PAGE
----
Central Coast environmentalists are celebrating ExxonMobil's recent decision to scrap plans to replace miles of pipeline through Santa Barbara County, key to revitalizing a local network of petroleum energy production shuttered since the catastrophic 2015 Refugio oil spill.
But at the same time, the oil giant has raised fresh concerns, saying it is instead exploring the possibility of repairing existing, damaged pipeline.
The years-long effort by oil companies to replace two major segments of pipeline could have allowed the company to restart offshore oil platforms along Santa Barbara County's coast and an onshore processing plant. These possibilities have been long reviled by local environmental groups and some residents, especially after the catastrophic 2015 spill, which continues to loom large in the region.
“This [pipeline] replacement has been hanging over the community's head for five years now,” said Jonathan Ullman, director of the Sierra Club's Santa Barbara-Ventura chapter. "I was very happy to hear this news; it felt like their withdrawal signified that the writing was on the wall that they could not continue."
Ullman said the construction project — had it been approved — had major implications for the environment, wildlife and public health, with heightened risks of oil spills and increased fossil fuel emissions.
The 2015 spill, caused by "extensive" corrosion on a section of pipeline, hemorrhaged more than 140,000 gallons of crude oil along the Gaviota Coast, much of which ended up in the ocean and along the region's prized coastline, closing Refugio and El Capitan state beaches for weeks and affecting countless seabirds and marine life. Oil heavily coated a stretch of Santa Barbara County's coast, with small tar balls reaching as far south as Redondo Beach in Los Angeles County.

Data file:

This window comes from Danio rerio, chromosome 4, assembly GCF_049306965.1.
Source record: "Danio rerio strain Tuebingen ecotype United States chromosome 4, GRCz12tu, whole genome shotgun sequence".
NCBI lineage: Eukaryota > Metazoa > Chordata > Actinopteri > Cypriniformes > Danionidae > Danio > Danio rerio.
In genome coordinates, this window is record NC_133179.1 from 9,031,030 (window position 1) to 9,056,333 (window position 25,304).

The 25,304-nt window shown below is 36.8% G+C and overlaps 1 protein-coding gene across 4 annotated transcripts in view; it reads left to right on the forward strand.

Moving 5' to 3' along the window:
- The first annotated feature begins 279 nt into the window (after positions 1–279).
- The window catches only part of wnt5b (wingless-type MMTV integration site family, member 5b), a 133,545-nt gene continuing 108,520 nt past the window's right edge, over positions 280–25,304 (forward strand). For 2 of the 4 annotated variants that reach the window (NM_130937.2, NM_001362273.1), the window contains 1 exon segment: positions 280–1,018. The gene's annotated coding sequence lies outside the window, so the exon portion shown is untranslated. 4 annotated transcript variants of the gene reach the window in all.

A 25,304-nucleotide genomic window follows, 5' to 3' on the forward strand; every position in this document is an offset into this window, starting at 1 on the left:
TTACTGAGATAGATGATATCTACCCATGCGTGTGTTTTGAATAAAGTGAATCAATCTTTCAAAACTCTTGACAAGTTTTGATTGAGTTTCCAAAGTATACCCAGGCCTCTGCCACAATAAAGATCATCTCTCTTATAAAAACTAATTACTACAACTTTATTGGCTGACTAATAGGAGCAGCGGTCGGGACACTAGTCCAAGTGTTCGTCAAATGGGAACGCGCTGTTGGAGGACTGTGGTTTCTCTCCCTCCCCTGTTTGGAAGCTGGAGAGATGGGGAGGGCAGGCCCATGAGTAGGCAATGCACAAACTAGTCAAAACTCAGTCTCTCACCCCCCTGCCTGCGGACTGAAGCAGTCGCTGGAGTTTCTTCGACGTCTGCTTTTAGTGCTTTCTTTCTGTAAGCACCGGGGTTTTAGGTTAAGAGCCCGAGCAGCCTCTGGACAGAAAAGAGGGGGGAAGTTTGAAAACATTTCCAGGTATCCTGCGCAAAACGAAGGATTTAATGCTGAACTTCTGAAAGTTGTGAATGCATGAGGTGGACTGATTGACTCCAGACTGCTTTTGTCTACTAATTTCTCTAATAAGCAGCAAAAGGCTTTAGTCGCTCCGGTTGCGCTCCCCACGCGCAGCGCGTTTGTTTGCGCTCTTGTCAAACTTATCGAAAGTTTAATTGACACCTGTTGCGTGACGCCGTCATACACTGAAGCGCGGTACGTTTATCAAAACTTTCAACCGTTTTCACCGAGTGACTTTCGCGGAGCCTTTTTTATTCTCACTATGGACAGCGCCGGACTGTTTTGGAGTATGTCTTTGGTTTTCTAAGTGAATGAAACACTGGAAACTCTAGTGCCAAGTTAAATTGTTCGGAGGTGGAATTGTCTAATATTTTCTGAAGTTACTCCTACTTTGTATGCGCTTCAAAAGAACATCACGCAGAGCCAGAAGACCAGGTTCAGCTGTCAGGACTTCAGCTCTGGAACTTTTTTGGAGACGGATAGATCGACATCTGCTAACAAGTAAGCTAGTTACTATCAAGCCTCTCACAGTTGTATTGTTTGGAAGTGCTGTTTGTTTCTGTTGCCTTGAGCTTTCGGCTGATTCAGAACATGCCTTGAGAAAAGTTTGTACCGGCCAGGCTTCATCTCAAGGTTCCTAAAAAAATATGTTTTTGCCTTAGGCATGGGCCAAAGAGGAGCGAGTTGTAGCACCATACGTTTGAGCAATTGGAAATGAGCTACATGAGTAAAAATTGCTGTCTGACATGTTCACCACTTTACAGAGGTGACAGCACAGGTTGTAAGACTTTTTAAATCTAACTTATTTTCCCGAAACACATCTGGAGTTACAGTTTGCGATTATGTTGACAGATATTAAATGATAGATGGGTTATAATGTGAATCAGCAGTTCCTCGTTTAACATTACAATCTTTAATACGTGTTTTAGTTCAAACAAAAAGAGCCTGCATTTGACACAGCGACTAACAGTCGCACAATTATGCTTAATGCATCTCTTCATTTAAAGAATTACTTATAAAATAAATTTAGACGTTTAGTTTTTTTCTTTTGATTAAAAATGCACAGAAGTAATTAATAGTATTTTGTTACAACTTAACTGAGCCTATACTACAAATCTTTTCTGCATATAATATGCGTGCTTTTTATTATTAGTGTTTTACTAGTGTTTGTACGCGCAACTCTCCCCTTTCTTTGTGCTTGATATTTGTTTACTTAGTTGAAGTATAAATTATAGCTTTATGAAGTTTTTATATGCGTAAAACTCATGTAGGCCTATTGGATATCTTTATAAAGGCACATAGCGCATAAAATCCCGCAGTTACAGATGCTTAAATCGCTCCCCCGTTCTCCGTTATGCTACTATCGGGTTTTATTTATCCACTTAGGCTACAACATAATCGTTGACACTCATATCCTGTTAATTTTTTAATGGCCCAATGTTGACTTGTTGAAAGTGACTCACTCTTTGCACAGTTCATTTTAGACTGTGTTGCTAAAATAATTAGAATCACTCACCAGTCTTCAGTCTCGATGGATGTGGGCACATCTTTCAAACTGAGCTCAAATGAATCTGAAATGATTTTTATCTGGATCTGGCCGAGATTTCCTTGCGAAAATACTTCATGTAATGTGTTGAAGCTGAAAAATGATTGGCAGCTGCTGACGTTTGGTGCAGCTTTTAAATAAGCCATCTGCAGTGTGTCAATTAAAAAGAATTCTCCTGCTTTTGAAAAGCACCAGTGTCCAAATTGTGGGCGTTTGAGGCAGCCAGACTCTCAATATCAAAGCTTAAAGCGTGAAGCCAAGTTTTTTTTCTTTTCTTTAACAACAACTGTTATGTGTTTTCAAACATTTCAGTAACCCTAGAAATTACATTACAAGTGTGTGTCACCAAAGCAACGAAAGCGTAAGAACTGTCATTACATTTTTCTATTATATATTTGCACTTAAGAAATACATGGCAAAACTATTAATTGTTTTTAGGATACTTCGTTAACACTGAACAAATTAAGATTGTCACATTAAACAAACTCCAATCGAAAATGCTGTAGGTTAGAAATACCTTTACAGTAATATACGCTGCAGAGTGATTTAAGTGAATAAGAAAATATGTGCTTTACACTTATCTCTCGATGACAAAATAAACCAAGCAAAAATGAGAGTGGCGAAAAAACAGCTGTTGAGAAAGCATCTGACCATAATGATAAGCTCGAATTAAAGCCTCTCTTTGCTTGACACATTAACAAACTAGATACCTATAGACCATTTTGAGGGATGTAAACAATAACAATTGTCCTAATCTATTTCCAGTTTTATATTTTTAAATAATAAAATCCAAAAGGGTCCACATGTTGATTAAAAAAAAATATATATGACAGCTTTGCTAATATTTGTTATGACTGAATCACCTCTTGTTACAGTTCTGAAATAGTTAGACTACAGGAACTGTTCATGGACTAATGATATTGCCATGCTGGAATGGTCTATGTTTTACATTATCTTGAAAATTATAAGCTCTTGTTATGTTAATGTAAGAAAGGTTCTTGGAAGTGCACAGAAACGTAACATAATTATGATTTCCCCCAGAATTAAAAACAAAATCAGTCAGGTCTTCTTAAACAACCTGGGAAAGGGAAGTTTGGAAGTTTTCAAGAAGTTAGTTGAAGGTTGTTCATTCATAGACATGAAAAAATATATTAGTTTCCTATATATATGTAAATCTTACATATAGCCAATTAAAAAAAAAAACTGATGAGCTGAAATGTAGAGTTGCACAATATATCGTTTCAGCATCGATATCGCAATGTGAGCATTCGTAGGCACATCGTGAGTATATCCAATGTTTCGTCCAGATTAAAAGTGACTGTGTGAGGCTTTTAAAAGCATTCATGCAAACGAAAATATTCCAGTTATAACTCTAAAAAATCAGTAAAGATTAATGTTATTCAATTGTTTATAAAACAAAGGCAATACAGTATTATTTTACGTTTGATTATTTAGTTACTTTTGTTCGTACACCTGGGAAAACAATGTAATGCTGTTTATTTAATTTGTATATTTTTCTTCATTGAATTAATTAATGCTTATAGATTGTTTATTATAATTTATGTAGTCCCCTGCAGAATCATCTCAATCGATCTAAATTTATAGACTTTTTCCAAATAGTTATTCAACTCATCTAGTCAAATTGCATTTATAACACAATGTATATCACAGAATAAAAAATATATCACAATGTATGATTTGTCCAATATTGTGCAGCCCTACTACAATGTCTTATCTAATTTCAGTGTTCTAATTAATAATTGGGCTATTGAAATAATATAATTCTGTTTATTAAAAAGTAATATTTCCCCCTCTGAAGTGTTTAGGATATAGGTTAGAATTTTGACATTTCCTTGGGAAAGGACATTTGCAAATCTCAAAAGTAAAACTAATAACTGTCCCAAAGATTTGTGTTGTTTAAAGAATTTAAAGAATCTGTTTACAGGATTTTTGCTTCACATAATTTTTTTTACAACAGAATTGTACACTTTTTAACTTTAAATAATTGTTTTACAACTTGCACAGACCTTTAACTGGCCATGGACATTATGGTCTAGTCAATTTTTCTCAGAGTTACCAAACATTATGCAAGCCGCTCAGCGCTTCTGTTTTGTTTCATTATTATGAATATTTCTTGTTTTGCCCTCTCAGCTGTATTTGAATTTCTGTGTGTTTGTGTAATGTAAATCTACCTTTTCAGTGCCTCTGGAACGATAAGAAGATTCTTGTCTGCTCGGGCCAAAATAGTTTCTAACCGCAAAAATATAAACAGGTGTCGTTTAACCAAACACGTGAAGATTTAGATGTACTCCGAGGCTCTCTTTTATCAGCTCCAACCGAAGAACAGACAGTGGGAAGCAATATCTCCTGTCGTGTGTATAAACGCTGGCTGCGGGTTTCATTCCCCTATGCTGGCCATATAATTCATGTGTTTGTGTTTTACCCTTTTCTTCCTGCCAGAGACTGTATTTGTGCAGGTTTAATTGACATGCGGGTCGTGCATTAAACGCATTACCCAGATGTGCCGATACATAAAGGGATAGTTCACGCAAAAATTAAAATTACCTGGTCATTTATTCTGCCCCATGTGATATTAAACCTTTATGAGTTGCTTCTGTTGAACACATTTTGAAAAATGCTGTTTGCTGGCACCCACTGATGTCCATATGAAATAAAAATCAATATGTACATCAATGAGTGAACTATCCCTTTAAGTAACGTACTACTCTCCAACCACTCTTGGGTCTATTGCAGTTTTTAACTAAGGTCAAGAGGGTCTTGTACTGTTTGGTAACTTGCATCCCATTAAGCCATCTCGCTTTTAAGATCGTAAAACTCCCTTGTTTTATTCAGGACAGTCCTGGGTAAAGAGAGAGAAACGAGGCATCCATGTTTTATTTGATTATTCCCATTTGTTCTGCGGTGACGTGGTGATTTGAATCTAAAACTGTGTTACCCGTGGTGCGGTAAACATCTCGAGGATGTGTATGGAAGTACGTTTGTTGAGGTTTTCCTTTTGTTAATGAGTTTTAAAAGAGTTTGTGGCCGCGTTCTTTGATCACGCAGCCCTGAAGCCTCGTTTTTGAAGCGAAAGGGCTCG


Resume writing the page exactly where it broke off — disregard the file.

Officials for Pacific Pipeline Co., a subsidiary of Texas-based ExxonMobil, wrote to Santa Barbara County leaders that it had found "the potential environmental impacts associated with the major construction of a second pipeline unnecessary and avoidable," according to an Oct. 24 letter, withdrawing its proposal from the county's permitting process.
The letter, however, also opened the door for another complicated fight in Santa Barbara County, with Exxon officials announcing that the oil giant would change its focus from building replacement pipeline to trying to restore old, damaged pipeline.
"Recent inspections and analysis affirms ... the existing pipeline can be responsibly restarted," the letter said. It also mentioned that during the replacement pipeline's environmental review, "staff from the U.S. Army Corps of Engineers and U.S. Environmental Protection Agency indicated that restart of the existing pipeline is likely the Least Environmentally Damaging Practical Alternative under the Federal Clean Water Act."
Exxon officials did not release additional information about those reviews but clarified that any "formal decision on the [Least Environmentally Damaging Practical Alternative] cannot be made until the entire environmental review and permitting process is completed."